Innovators need more sleep

If sleep deprivation is hard on the body, it’s even harder on the mind. Product teams should take note: A lack of sleep leads to a cognitive decline and ravages an individual’s ability to learn, remember, innovate, and process emotions.  

Workers who sleep too little can be as impaired as if they were intoxicated. They make more errors of judgment, have a poorer memory, and struggle to empathize with people – hardly a recipe for building a winning product.

In fact, these impairments threaten many of the key traits that Harvard Business School professor Julia Austin lists as being critical to product management in a Harvard Business Review article titled “What it Takes to Become a Great Product Manager”:

  • Emotional intelligence
  • Resource allocation
  • Translating business and technical requirements
  • Relationship management
  • Self-awareness
  • Social awareness

A top-notch product manager deprived of sleep will operate like a novice. They’ll be less likely to weigh decisions rationally, more likely to forget prior conversations, and have difficulty understanding users’ needs. After a week of undersleeping, studies suggest they may rank 15 points lower on an IQ test.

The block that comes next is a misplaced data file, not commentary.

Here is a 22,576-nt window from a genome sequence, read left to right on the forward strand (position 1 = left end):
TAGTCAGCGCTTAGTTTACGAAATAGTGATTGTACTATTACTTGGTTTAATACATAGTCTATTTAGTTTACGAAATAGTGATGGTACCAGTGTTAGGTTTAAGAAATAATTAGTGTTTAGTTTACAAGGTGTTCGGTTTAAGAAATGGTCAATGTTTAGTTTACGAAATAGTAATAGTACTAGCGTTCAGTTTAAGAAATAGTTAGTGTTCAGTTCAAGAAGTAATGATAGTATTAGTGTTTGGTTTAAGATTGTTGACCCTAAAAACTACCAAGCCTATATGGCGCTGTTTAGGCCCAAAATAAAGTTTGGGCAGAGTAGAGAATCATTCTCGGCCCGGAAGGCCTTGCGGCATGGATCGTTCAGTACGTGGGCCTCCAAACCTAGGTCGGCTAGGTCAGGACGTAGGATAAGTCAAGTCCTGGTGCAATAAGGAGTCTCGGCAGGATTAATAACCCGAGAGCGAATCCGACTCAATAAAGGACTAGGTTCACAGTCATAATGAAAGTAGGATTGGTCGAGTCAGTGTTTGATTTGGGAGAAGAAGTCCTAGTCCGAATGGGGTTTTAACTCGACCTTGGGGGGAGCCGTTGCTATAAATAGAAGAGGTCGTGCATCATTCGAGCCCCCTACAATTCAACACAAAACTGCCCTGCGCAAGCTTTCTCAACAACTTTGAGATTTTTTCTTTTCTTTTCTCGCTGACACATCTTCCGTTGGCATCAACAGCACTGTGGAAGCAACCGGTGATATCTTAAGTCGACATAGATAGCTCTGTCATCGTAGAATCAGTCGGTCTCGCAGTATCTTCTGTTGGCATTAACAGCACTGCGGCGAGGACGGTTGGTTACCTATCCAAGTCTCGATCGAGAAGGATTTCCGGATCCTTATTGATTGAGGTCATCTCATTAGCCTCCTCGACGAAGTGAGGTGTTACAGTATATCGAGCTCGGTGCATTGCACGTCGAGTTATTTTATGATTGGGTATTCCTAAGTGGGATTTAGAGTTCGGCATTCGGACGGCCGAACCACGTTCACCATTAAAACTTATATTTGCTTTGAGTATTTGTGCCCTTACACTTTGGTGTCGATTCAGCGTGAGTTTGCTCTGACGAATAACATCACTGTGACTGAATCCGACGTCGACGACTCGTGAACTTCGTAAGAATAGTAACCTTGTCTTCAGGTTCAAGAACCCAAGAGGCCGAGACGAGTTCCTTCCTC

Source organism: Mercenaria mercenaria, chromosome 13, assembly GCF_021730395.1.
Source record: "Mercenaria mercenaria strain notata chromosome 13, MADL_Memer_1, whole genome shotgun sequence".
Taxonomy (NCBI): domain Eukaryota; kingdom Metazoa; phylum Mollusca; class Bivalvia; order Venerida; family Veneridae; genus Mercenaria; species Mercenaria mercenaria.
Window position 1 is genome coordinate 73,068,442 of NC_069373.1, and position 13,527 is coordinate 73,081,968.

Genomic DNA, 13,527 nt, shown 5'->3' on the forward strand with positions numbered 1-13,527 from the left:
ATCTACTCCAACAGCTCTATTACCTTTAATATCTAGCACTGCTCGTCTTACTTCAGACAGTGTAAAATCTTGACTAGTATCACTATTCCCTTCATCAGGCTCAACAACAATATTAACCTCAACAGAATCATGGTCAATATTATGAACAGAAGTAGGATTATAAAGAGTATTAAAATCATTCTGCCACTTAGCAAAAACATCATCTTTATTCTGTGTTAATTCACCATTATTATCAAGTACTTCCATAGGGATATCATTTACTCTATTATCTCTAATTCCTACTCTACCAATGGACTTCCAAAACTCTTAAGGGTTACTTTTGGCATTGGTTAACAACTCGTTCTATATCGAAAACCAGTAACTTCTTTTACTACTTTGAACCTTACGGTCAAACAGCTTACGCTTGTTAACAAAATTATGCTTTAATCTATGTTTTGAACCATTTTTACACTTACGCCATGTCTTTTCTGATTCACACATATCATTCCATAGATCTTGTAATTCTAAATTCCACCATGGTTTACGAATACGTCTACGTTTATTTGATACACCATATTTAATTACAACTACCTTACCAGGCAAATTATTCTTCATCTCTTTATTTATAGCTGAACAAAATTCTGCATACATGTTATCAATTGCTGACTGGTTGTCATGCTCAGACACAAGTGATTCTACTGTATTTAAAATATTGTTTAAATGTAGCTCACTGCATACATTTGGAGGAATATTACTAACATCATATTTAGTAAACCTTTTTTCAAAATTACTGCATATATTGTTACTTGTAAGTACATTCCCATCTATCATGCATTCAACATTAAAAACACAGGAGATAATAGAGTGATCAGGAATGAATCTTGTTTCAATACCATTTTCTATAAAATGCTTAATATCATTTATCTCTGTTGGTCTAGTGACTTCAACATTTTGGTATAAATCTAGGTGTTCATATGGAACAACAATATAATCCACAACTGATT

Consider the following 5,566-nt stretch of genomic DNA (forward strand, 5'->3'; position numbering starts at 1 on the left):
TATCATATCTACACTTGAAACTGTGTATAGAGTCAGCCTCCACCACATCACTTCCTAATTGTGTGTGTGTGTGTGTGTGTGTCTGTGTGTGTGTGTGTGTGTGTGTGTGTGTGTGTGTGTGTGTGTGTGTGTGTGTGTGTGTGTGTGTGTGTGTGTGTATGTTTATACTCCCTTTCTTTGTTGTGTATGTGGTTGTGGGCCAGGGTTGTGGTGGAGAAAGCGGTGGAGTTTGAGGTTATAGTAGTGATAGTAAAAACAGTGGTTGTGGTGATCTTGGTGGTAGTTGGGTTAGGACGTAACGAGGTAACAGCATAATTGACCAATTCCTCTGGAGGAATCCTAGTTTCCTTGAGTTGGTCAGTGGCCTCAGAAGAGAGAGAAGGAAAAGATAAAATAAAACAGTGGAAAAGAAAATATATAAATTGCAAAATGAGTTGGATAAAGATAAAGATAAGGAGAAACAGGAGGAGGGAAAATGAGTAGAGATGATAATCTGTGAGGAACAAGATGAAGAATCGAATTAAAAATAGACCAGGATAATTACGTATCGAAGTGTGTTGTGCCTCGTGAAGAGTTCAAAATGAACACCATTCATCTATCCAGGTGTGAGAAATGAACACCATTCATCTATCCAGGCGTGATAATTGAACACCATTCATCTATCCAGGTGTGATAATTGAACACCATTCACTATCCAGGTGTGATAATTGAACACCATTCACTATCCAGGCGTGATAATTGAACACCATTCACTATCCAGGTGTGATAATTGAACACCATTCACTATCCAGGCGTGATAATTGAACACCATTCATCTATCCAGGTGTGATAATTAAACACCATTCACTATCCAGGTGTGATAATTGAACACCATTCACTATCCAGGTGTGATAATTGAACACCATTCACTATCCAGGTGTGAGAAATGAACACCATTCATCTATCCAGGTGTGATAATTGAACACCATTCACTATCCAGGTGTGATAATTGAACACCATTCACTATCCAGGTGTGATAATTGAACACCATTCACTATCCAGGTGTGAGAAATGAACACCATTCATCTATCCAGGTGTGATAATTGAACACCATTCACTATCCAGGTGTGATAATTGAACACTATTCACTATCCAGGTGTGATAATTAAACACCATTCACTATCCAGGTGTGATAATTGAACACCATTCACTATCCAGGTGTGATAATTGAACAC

Yet despite decades of sleep research, the importance of sleep is rarely emphasized in business schools or startup culture where sleep carries a deep stigma. It’s seen as an unnecessary luxury and a great many brag about their sleep debt.

Leaders from Apple CEO Tim Cook to Twitter founder and Square CEO Jack Dorsey to claim to get by on well below the recommended seven to nine hours. Even if they are being honest – perhaps because they possess an exceedingly rare gene and really do need less sleep – their success fuels the sleep stigma.

These leaders inspire a great many people to fall into a negative cycle of self-medication. They drink coffee because they feel tired and it keeps them up at night. They wake feeling even more tired and drink more coffee the next day. Few understand that coffee’s effects last well beyond six hours or that it’s the most common cause of insomnia.

“The irony is that a lot of people forego sleep in the name of productivity,” said Arianna Huffington in a TED talk on the benefits of sleep. “But, in fact, our productivity is reduced substantially when we’re sleep deprived.”

Sleep: What is it good for?

The effects of poor sleep are well understood but the function of sleep, less so. What is known is that as our brains sleep, we solidify memories. This happens in the two phases of sleep which our brains alternate between several times each night: non-rapid eye movement (NREM) and rapid eye movement (REM).